Welcome to my Gear Review
A work in progress!
I need to start picking apart what I have for gear, how I feel about it and how it holds up to the wear and tear I put on it.
Therm-a-rest Prolite Regular
I picked up my Therm-a-rest in 2007. I have hiked it through the mountains of NC, camped in back yards and flown it overseas to travel through Europe. I must admit my Therm-a-rest and I have become well acquainted. There have been ups and downs but overall it has been a steady and wonderful relationship.
– Good packed size
– Reasonable weight (16 oz)
– Holds air
– Has lasted 7 years with no repairs!
– Slides on tent floor (this is where the downs come in)
– Not heavily insulated (three season)
– Need to blow up if you want it full
– Just barely thick enough
– Air is evenly distributed in pad
WOULD I BUY IT AGAIN: YES
Big Agnes Insulated Air Core
I can’t say much regarding this sleeping pad, our time together was short lived. We had different ideas of what our needs were and we decided it was better we find a match more suited to our needs. I moved Big Agnes along to a hiking buddy who enjoyed many, many more trips together.
I have a history of back trouble and it is very difficult to find something which meets my specific needs.
– Reasonable weight (1lbs 8oz)
– Good pack size
– Need to inflate it (not fun after a long hike)
– Air pockets run lengthwise
– To thick, more than 3″ deep
– Air chambers create channels
WOULD I BUY IT AGAIN: NO
*I am very interested in the new design the Q-Core
Therm-a-rest NeoAir All season
I AM in LOVE!!! I purchased this sleeping pad due to a friends incessant pestering about just how great it was. I had heard many different reviews regarding this sleeping pad and the most common complaint was noise. I tested it out in the store prior to buying it and I discovered the padding between your head and the therm-a-rest muffles almost all crinkling coming from the “insulation.” I also had the wonderful learning curve about inflation. DO NOT INFLATE IT ALL THE WAY! Everyone will find they have a different level of firmness which suits them, take the time figure out what you need because it will be worth it.
– Light Weight (1 lbs. 3 oz. – regular)
– Rectangular (allowing side sleeping)
– Packs small (4.5″ X 11″)
– Need to inflate
– So in love
– Enjoyed using fan to inflate
WOULD I BUY IT AGIAN: YES! YES! YES!
Big Agnes Cross Mountain 40 Long RZ
I’ve owned my bag since 2007. It has been put through it’s paces. Big Agnes designs bags with the idea of reducing weight by removing insulation from the bottom. If you have an insulated air mattress and you use the sleeping pad sleeve this works. If you don’t follow any of the instructions they provide than you can’t judge them to harshly. I love my bag. I use it for all my summer camping. I used it heavily for two summers in NC and found that I flipped it over. I slept on top of the insulated side and used the non-insulated side like a sheet. This bag was great for the heat of the day and lasted into the cooler evening temps.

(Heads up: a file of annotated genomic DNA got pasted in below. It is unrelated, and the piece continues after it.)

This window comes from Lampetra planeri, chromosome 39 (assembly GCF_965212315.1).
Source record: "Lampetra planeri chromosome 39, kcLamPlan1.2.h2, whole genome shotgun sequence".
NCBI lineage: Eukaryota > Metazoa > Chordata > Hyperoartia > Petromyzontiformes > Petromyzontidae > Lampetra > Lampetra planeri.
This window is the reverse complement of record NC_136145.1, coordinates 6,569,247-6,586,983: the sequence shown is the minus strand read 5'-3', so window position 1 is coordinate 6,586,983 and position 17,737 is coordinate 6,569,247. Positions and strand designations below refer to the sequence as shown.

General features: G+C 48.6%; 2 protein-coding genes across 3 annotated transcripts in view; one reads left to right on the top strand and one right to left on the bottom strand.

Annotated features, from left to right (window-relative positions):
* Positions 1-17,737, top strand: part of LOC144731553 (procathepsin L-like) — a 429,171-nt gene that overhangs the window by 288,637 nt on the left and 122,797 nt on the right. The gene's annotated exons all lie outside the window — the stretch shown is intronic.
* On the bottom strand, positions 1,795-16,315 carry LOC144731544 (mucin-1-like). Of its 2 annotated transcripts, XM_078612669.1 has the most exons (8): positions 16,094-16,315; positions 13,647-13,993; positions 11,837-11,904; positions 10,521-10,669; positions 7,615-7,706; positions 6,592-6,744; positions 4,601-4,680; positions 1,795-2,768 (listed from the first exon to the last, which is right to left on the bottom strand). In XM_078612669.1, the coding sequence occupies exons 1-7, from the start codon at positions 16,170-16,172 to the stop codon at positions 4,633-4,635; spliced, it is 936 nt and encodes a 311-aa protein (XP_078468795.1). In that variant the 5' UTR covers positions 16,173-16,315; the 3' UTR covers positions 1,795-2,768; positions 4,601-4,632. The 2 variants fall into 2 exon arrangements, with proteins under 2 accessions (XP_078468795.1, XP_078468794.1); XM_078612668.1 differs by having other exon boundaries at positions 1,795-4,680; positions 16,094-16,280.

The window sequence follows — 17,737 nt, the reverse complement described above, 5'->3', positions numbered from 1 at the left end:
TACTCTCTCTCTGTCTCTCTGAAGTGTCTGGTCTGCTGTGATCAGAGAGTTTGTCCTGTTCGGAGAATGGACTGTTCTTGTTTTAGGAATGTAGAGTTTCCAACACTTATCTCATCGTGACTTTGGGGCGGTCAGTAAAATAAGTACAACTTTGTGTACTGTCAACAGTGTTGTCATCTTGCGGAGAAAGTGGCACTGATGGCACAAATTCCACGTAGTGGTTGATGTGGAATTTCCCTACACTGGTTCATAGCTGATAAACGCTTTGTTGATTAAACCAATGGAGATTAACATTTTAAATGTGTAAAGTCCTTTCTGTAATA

– Light weight (2lbs 7oz)
– Packs small
– Pillow sleeve
– Sleeping pad sleeve
– No insulation on one side (great for hot weather)
– No insulation on one side (not so great for cold weather)
– One season bag
– Enjoy the opportunity to flip the bag to meet the temperature needs
WOULD I BUY IT AGAIN: Yes
Nemo Meta 2p
There is much to be said for this tent. For the past 6 weeks I lived out of it exclusively. At the moment I am indecisive about whether or not I would want to take this tent on the AT. Overall I appreciated all it had to offer, it kept me dry, warm, and loving nature, but I want to highlight the things which might drive someone crazy in the long run. The single wall causes large amounts of condensation to collect on the interior of the tent. I used a quick dry towel to wipe down the walls to help prevent me from causing a rain shower inside. The condensation also had a habit of building up and running down the inside where it would form small puddles in the corners, this wasn’t a big deal until the puddles got large enough to move and created small streams. Despite the condensation build up this tent held up to extremely heavy downpour, for a week, with only minor leaks (condensation puddles). You need to have solid ground to put the stakes in if you want a solid tent, when the rains came the ground softened and I lost a number of my guylines. I also discovered if you want to create a more spacious tent the guyline running from the center of the tent wall should be tied up rather than to a ground point. I got creative and built stick supports to lift the guylines up raising my tent wall. Without the raised guylines the walls were low enough to brush against my head and feet, and I am only 5′ 10″. Even with the guylines helping to lift the tent and create a little more room I still had issues with my sleeping bag rubbing against the wall and getting damp over the course of the night.
– Single wall
– Not free standing
– Will be fascinated to see how a dog, a pack, and myself fit inside.
WOULD I BUY IT AGAIN: Yes